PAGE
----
Sandy Springs Police speak out about juvenile offenders

- As local leaders around Fulton County share their frustrations over the rise in violent crimes among juvenile criminals, Sandy Springs Police told FOX 5 News, the problem is creeping north of Atlanta into the northern Metro suburbs.

Police said the number of crimes committed by juveniles has gone up, in recent years, and repeat juvenile offenders have become a significant problem.

“Five of our top offenders, as far as juveniles’ go- their ages range from 13 to 16. There’s around a hundred charges just for those five individuals,” said Captain Mike Lindstrom with Sandy Springs Police, who said it’s frustrating for officers and their community to see repeat offenders return to the streets, days after an arrest.

“They’re driving automobiles at 14 years old. They’re stealing cars. They’re committing adult-like crimes. But then we’re being told, they’re not mature enough to be treated as such,” Lindstrom said.

As law enforcement leaders from around Fulton County have voiced concerns over teenage criminals, lawmakers are working to amend state law to allow repeat juvenile offenders to be detained longer at the Fulton County Youth Detention Center, and to expand the scope of who authorities can detain.

While juveniles can be detained after a certain number of arrests, or very violent crimes, any juveniles deemed “incompetent”-- whether through mental or emotional disabilities, learning disabilities, illiteracy or other issues - are not allowed to be detained, even if the juveniles are repeat offenders.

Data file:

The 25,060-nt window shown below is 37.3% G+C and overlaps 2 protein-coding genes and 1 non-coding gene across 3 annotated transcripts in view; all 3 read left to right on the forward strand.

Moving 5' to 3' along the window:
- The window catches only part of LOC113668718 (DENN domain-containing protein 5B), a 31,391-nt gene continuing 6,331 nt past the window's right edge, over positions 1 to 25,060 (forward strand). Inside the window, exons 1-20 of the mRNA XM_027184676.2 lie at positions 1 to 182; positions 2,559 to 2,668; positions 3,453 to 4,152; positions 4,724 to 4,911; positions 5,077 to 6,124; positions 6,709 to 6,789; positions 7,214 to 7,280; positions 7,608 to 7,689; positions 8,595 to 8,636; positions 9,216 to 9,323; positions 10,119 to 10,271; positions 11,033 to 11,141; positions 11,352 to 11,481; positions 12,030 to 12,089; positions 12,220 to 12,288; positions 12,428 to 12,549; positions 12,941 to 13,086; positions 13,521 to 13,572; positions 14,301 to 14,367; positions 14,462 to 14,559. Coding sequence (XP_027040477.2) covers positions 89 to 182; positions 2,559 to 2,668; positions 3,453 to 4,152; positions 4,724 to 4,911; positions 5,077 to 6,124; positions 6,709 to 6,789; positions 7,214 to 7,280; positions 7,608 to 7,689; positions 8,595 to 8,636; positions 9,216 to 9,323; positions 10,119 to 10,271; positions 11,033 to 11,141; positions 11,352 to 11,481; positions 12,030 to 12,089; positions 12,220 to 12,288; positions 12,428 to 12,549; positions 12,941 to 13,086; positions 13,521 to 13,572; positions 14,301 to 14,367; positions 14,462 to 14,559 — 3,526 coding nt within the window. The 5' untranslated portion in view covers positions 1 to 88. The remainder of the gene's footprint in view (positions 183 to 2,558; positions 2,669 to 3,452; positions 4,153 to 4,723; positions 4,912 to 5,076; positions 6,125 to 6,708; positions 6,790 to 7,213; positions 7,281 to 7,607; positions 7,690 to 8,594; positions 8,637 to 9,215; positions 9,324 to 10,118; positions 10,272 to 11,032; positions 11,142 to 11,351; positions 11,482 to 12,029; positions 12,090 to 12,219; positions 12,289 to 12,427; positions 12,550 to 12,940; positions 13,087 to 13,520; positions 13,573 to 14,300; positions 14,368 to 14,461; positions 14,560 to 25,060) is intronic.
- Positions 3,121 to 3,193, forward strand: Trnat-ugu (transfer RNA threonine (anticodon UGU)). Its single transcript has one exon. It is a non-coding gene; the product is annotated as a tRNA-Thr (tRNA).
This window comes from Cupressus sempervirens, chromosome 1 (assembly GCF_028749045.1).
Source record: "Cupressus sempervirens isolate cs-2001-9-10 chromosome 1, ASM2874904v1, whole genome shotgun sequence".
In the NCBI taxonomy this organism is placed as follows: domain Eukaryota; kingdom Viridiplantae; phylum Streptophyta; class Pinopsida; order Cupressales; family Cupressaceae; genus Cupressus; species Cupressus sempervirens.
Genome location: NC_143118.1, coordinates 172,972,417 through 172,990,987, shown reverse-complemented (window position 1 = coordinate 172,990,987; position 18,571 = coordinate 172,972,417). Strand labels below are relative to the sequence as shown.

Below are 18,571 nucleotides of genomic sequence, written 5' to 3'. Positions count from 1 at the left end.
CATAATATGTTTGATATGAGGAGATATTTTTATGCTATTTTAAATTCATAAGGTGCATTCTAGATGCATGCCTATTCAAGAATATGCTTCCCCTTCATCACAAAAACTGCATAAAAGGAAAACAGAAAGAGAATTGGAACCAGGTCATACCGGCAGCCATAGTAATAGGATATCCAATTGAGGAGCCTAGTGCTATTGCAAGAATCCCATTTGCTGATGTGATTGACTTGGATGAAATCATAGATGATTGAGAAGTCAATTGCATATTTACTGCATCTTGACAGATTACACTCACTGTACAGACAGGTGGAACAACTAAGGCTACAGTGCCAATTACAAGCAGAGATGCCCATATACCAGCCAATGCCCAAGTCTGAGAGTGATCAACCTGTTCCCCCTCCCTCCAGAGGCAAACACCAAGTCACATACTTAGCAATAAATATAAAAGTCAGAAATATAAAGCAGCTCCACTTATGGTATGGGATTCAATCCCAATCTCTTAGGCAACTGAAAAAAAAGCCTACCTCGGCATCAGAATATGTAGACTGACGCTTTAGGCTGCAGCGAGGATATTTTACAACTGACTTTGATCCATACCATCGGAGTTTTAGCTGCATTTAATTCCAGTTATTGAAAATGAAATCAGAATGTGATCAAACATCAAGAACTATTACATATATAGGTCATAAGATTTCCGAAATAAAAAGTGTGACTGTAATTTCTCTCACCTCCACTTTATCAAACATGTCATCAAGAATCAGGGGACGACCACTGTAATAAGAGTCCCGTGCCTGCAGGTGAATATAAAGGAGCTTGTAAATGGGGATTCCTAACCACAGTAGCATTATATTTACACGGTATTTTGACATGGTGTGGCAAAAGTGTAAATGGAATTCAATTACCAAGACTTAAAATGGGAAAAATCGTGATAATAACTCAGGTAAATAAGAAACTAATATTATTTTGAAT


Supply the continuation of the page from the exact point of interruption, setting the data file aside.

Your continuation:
“There’s a hole in the law,” said State Representative Wendell Willard of Sandy Springs, who is working to propose a bill in the House to amend state law. “Juveniles that are determined to be incompetent, the courts cannot detain that child, for more than five days,” State Rep. Willard said.

Currently, there is no rehabilitation center to house violent and unstable juvenile offenders, who may need mental or emotional help. State Rep. Willard said state funding must be allocated to create that center.

“We don’t really have a place anymore in Georgia where we can take an incompetent child who is... a danger either to himself or the community,” State Rep. Willard said.

Chief Judge Bradley Boyd of the Fulton County Juvenile Justice System said Governor Nathan Deal’s Council on Criminal Justice Reform is also working to address state law language to better detain repeat offenders.

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